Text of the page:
Ithaca College Ithacan, May 2, 2002

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Costello remembers when he was Cruel

Elizabeth McElligott

Rock icon returns with a poor outing

Many loyal fans wondered whether Elvis Costello was going to produce another album after announcing his retirement in 1996, at the end of his tour with The Attractions.

After the release of Useless Beauty, which his fans deemed as useless, Costello was fed up with the music business. Although he claimed he was going to take a long holiday, he never did. Two months later he was touring with John Harle, won a Grammy for his collaboration with Burt Bacharach on Painted from Memory and twice toured the world with Steve Nieve. After two decades of non-stop releases, Costello took a break from his music, but that didn't stop him from delving into other genres of music. Costello, now 47, releases his first rock 'n' roll album in almost seven years titled When I Was Cruel.

Costello self produced his 17th studio album under the alias "The Imposter," under his new label Island/Defjam. The title, When I Was Cruel, alludes to his former status of a punk, Brit-pop icon who has returned to claim his fame once more. The buzz in the music business is that Mr. Costello has returned to his roots and produced a rock album that truly represents his "real" music. My question is, what is your definition of rock 'n' roll?

When I Was Cruel is supposed to represent a milestone in Costello's career, symbolizing his maturity and ability to combine his punk roots with his new sound. It may be an improvement, but that still doesn't make it worthy of all the praise it's being given. The lyrics are either packed with cheesy clichés or bogged down with vague poetry. And what can anyone say about Costello's voice? Either you like it or you don't.

"Spooky Girlfriend" sounds like a mix between elevator and lounge music. "When I was Cruel NO2" is mysterious in its mellow bass line and exotic trance sound and by far one of the best songs on the album. A one syllable clip from Mina, an Italian pop record, is dubbed and repeated throughout the track, providing an even spookier feel.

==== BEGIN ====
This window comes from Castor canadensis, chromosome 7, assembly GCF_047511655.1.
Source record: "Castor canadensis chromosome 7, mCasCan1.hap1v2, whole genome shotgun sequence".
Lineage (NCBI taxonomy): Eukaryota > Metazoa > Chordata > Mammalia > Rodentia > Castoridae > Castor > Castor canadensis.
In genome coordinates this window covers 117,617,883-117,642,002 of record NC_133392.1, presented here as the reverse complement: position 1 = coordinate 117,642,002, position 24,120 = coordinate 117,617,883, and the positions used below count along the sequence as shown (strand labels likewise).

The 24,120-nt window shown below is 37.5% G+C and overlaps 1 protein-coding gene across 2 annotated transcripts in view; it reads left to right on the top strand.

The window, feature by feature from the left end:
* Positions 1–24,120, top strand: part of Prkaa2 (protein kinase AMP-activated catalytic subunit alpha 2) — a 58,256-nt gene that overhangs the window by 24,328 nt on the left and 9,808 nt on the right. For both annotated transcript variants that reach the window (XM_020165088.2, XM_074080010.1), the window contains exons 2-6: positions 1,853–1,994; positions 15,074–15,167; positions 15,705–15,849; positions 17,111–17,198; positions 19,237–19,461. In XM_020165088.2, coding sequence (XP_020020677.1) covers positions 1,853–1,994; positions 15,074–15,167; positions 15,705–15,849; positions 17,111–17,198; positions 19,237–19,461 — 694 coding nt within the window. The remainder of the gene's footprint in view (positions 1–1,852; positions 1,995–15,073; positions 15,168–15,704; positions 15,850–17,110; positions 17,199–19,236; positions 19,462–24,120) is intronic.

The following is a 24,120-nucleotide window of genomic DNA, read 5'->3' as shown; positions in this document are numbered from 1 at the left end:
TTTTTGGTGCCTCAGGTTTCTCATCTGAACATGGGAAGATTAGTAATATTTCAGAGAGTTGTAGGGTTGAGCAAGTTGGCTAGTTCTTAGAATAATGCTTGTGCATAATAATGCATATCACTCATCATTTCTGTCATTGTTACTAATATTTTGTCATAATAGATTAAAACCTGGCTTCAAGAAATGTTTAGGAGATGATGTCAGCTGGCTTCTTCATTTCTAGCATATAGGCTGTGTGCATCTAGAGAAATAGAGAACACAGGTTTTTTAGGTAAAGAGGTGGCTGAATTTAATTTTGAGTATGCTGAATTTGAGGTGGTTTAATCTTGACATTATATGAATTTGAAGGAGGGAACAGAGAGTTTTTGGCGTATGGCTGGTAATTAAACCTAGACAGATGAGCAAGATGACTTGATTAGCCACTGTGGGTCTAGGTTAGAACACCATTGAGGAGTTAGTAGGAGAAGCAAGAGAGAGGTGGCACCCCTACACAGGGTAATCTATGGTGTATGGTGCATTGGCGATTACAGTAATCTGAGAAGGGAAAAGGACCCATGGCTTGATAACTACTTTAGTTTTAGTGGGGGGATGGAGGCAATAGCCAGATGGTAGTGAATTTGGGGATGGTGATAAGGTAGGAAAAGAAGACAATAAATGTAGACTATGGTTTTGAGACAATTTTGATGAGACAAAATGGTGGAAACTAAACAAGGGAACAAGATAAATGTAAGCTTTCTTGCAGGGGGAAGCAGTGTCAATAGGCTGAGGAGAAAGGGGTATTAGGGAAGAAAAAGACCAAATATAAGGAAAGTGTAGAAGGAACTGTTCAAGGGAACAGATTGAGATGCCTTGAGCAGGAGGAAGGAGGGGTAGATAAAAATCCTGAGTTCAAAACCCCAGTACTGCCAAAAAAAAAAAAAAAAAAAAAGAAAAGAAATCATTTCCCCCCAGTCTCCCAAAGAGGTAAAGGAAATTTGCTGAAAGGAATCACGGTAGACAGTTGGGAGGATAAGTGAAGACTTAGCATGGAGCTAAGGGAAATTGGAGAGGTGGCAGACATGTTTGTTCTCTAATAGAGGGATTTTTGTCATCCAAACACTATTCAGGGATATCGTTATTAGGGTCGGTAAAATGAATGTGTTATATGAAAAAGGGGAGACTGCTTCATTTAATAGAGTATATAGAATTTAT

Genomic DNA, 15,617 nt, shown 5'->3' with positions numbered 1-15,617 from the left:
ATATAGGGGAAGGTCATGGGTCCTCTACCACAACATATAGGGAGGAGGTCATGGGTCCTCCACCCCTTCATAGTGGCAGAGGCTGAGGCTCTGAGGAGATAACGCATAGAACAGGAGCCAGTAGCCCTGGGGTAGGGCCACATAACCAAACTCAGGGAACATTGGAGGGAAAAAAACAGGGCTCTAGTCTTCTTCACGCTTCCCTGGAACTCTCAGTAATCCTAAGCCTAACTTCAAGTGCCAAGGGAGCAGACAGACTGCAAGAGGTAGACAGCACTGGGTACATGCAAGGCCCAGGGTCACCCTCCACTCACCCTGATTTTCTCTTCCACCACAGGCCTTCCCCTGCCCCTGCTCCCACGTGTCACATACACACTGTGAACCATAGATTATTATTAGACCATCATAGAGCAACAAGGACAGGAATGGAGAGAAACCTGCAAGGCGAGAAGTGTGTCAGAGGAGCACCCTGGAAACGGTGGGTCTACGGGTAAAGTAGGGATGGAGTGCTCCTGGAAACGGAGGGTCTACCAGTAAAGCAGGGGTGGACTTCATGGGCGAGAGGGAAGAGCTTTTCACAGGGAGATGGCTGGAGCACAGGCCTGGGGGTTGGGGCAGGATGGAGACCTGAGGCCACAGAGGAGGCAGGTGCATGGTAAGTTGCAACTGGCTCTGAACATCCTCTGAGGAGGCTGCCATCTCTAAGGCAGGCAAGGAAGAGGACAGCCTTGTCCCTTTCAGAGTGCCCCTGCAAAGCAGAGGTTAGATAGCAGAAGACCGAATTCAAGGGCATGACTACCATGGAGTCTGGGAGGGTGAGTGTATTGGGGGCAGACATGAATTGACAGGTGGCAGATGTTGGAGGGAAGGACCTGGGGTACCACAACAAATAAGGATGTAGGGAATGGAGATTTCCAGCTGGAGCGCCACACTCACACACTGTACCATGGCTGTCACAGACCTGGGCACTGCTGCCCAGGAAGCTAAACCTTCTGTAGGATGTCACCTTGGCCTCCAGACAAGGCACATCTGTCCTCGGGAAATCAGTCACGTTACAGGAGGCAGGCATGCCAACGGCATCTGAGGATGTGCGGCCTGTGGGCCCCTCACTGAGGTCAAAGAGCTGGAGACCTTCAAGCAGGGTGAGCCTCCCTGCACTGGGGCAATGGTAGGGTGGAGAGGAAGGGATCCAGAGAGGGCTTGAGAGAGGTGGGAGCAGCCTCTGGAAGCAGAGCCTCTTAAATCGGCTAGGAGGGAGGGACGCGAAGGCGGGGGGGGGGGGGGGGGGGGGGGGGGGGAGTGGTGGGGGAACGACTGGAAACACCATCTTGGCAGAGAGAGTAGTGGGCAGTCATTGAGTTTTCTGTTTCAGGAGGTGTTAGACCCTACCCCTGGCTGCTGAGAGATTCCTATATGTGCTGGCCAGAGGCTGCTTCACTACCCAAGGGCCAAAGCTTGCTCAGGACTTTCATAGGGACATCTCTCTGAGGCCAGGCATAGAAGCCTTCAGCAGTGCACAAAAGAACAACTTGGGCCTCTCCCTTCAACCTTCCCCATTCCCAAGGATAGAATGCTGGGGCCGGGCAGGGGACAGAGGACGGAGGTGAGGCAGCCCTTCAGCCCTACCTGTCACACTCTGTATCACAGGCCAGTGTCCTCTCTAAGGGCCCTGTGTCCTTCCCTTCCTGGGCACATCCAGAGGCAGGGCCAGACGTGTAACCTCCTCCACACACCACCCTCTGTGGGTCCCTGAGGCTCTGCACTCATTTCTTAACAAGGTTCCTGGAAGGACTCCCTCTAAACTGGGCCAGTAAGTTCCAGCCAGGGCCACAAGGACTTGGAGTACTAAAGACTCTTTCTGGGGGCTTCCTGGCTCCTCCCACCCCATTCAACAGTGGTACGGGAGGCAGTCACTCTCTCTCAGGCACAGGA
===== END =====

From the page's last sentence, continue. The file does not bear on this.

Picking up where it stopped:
"Soul For Higher," originally written for a movie titled Prison Song, expresses the feelings of a public defender who has lost all faith in the justice system. "15 Pedals" incorporates Spanish Flamenco music with drums and guitar, producing a heavy rhythm. It chronicles the breakup of a couple that has been together for 15 years: "I love you more than you know." Yes, we know, and has anyone heard that before?

I don't want to trash the album completely because it has its good moments and if you are an Elvis Costello fan, buy it. I'm sure it will cheer you up after those years of disappointment. But on the flip side, should we praise musicians for producing albums better than their recent batting average? My vote is no.


The Ithacan, May 2, 2002

Elizabeth McElligott reviews When I Was Cruel.


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2002-05-02 Ithaca College Ithacan page 19.jpg
Page scan.


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